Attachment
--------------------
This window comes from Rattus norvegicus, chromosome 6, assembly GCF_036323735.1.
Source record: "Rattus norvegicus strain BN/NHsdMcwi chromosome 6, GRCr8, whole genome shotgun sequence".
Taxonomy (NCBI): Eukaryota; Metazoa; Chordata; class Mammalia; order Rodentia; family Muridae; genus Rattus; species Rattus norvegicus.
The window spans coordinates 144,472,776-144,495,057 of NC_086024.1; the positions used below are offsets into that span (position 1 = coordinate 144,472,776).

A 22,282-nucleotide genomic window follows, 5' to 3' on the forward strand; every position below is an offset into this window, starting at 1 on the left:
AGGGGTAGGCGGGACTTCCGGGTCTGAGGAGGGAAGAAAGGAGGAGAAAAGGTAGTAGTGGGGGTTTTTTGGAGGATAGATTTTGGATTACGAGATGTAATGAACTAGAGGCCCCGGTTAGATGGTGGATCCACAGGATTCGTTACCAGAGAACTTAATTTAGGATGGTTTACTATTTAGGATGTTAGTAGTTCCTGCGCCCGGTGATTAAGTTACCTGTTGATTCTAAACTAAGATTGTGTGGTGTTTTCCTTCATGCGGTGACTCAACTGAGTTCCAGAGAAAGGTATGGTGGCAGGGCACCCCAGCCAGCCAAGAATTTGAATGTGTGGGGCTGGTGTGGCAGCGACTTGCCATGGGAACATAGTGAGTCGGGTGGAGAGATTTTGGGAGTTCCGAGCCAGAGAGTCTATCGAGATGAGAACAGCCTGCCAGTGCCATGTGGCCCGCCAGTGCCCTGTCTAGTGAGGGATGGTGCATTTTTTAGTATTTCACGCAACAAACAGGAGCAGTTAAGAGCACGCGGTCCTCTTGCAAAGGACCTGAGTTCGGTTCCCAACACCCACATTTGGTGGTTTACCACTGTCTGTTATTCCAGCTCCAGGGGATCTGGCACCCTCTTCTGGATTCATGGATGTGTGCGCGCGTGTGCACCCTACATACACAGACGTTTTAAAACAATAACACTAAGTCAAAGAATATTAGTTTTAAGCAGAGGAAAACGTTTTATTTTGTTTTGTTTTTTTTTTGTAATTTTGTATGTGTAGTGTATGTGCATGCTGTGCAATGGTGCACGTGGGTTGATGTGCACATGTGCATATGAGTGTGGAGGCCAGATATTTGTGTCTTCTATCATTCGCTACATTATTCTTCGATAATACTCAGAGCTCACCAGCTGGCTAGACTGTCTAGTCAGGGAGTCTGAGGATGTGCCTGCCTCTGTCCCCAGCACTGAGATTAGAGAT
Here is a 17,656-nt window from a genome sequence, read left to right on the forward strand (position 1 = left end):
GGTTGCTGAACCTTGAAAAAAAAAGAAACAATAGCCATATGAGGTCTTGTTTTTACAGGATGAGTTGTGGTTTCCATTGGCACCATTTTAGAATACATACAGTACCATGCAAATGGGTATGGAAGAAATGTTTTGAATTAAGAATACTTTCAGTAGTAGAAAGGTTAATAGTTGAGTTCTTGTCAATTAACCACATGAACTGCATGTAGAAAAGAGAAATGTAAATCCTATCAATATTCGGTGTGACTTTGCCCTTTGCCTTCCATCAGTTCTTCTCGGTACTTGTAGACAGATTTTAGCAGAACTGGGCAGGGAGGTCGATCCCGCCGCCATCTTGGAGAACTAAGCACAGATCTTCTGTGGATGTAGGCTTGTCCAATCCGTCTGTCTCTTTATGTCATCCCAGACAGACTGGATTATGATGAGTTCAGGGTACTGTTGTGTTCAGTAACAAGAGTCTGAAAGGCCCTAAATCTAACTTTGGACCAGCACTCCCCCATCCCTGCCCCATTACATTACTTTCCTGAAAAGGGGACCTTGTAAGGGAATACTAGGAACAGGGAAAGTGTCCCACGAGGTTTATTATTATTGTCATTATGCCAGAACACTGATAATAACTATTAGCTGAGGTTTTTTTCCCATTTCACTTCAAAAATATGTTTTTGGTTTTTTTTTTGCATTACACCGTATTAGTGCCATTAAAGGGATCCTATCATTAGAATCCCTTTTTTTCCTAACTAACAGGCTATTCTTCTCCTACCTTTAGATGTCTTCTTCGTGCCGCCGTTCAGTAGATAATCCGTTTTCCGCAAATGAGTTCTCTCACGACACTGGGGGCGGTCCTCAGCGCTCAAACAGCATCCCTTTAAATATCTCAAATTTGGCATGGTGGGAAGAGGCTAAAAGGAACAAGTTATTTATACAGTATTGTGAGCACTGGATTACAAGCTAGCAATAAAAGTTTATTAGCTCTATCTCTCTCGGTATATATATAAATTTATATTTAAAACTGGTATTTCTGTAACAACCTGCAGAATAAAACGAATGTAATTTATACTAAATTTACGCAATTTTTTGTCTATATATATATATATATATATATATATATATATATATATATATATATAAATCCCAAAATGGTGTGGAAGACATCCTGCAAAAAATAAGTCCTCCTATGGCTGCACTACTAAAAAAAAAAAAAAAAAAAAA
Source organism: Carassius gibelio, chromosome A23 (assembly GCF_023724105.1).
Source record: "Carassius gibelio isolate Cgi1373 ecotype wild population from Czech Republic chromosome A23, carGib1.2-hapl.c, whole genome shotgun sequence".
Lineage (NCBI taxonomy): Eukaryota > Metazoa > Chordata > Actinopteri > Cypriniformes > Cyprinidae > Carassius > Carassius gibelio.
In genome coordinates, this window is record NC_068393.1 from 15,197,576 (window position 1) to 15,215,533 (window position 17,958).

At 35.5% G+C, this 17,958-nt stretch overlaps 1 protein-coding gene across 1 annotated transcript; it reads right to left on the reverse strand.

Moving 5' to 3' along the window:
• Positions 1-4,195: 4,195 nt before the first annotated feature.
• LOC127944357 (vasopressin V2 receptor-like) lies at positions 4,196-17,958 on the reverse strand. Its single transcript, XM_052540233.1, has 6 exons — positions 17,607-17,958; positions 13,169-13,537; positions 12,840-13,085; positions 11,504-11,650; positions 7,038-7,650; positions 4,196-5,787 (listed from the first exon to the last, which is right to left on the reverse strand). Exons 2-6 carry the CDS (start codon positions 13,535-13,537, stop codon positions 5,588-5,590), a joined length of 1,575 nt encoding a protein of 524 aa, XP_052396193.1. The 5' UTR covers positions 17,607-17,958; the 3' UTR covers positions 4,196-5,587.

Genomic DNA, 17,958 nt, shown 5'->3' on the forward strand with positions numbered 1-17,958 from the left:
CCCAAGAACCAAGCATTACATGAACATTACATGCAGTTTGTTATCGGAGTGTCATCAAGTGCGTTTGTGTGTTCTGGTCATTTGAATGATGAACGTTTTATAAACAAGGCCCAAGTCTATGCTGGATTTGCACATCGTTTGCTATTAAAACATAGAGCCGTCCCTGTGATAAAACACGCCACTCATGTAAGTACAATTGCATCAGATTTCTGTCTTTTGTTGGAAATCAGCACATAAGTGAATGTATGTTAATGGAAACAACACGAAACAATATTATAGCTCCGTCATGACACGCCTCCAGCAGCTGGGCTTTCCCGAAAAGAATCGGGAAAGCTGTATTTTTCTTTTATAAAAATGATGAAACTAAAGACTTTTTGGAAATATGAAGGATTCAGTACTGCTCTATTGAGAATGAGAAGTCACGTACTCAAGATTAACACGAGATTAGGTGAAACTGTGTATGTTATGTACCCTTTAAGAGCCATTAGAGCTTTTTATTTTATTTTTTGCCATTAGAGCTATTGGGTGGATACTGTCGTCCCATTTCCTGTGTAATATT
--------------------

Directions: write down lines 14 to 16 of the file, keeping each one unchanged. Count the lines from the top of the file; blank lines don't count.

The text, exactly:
Moving 5' to 3' along the window:
• Positions 1-4,195: 4,195 nt before the first annotated feature.
• LOC127944357 (vasopressin V2 receptor-like) lies at positions 4,196-17,958 on the reverse strand. Its single transcript, XM_052540233.1, has 6 exons — positions 17,607-17,958; positions 13,169-13,537; positions 12,840-13,085; positions 11,504-11,650; positions 7,038-7,650; positions 4,196-5,787 (listed from the first exon to the last, which is right to left on the reverse strand). Exons 2-6 carry the CDS (start codon positions 13,535-13,537, stop codon positions 5,588-5,590), a joined length of 1,575 nt encoding a protein of 524 aa, XP_052396193.1. The 5' UTR covers positions 17,607-17,958; the 3' UTR covers positions 4,196-5,587.